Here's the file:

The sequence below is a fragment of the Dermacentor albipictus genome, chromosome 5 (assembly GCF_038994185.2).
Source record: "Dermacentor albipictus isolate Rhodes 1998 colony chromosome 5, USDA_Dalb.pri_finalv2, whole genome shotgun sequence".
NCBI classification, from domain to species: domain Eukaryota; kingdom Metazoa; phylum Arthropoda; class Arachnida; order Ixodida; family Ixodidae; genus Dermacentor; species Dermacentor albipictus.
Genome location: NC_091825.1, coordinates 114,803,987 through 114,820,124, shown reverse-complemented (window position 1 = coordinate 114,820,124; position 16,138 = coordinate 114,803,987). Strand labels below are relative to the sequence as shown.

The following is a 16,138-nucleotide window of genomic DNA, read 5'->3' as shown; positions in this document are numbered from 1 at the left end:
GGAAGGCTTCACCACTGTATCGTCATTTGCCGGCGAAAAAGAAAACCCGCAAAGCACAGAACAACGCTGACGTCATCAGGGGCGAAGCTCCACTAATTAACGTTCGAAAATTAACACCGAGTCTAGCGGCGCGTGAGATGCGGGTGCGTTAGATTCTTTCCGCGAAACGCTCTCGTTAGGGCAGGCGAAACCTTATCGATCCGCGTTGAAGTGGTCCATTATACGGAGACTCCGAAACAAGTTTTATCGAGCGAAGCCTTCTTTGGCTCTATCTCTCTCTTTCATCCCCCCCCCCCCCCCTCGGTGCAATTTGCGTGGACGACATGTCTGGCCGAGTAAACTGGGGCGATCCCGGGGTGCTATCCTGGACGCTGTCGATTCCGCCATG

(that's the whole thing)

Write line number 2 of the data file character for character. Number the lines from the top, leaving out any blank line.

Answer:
Source record: "Dermacentor albipictus isolate Rhodes 1998 colony chromosome 5, USDA_Dalb.pri_finalv2, whole genome shotgun sequence".